Govt refutes allegations of impunity
Notwithstanding the serious nature of the security situation
prevailing in Sri Lanka resulting from a reign of terror unleashed by
the most ruthless terrorist organisation in the world - the Liberation
Tigers of Tamil Eelam (LTTE), it is not the policy of the State to adopt
and enforce extra-ordinary measures that are outside the framework of
the law, Attorney General C.R. de Silva said in Geneva.
He was making a presentation during the Universal Periodic Review of
Human Rights in Geneva.
"The Government has steadfastly insisted that all agents of the state
should necessarily carry out arrests, detentions, and investigations
including interrogations, in accordance with the due process of the law
and in a manner that would not infringe human rights.
In addition to the written law, the President has also issued
directives on the manner in which arrests and detentions have to be
carried out. It has been expressly provided, that no transgression of
the law will be tolerated and that all persons found to have violated
the law would be dealt with and held accountable for their conduct," de
He said: "As regards the issue of disappearances, I do not wish to
cite figures because of the unique character of the problem and because
statistics given by various sources have been found to be at variance
and unreliable. For example, in a list of 355 alleged disappearances
submitted to the government by a diplomatic representative of one
country, initial investigations alone revealed that 12 persons in the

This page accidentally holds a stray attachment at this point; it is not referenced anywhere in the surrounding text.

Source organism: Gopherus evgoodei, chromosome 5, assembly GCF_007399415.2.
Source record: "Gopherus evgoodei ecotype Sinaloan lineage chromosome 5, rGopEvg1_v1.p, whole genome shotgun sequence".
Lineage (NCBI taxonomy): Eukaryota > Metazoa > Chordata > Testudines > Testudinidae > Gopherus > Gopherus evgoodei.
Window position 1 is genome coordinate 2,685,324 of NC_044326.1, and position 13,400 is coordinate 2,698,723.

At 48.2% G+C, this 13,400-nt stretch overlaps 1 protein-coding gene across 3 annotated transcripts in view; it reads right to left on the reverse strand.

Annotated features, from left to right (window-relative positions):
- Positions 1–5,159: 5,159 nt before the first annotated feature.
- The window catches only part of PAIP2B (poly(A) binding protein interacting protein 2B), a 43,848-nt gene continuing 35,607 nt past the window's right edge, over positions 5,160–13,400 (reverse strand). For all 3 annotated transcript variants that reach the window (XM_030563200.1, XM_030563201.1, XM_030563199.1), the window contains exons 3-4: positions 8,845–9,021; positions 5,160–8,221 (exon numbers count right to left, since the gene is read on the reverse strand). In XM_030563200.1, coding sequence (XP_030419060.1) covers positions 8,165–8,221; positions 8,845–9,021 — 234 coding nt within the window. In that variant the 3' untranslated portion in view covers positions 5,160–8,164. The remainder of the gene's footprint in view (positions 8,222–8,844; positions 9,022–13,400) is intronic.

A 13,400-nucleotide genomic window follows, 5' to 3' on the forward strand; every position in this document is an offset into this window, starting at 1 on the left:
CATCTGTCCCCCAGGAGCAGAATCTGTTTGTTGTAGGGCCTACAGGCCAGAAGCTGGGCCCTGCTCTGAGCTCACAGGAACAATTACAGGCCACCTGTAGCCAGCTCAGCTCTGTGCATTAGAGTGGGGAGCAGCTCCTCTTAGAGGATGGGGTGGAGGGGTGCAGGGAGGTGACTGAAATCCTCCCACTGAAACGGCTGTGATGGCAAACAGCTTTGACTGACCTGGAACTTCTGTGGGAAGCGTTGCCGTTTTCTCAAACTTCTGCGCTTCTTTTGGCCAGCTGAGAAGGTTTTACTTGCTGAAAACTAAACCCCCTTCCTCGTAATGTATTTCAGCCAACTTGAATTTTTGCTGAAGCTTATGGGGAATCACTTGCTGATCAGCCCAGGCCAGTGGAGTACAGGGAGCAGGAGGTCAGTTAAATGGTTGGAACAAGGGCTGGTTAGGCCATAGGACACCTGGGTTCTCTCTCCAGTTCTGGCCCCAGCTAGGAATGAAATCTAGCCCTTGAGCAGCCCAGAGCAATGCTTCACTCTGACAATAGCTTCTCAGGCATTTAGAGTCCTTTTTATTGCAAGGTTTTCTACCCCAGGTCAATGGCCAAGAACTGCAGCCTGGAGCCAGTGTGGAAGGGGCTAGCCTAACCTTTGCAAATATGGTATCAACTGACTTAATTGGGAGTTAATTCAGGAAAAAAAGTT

list had left Sri Lanka through the international airport for other
countries under their own name and using their own regular Passports.
If that be the case, we do not know how many of this list had left
the country using false documentation and other illegal means. Upon
investigations it transpired that 17 persons were found by the police to
be living with their own families in their normal habitat. In other
words, they had not disappeared at all.
Investigations also revealed that another 11 young persons had eloped
with their partners. We are unable to verify how many may have entered
the un-cleared areas in which the LTTE operates. Therefore, it is
difficult to ascertain the veracity of these figures and the genuineness
of the complaints.
It is also important to note, that investigations revealed that in
some instances, the LTTE has influenced some people to lodge false
complaints of disappearances with the view to discrediting the
Therefore, it is not safe to consider the nature and the magnitude of
the problem on the basis of unsubstantiated statistics. However, it
remains a fact that certain individuals have disappeared and as a
responsible government, we are concerned about this problem.
We are therefore studying credible reports and information, so as to
identify the nature of the problem, its magnitude, possible reasons and
identities of those who are responsible. As said before, it is not the
policy of the State to illegally and surreptitiously arrest persons and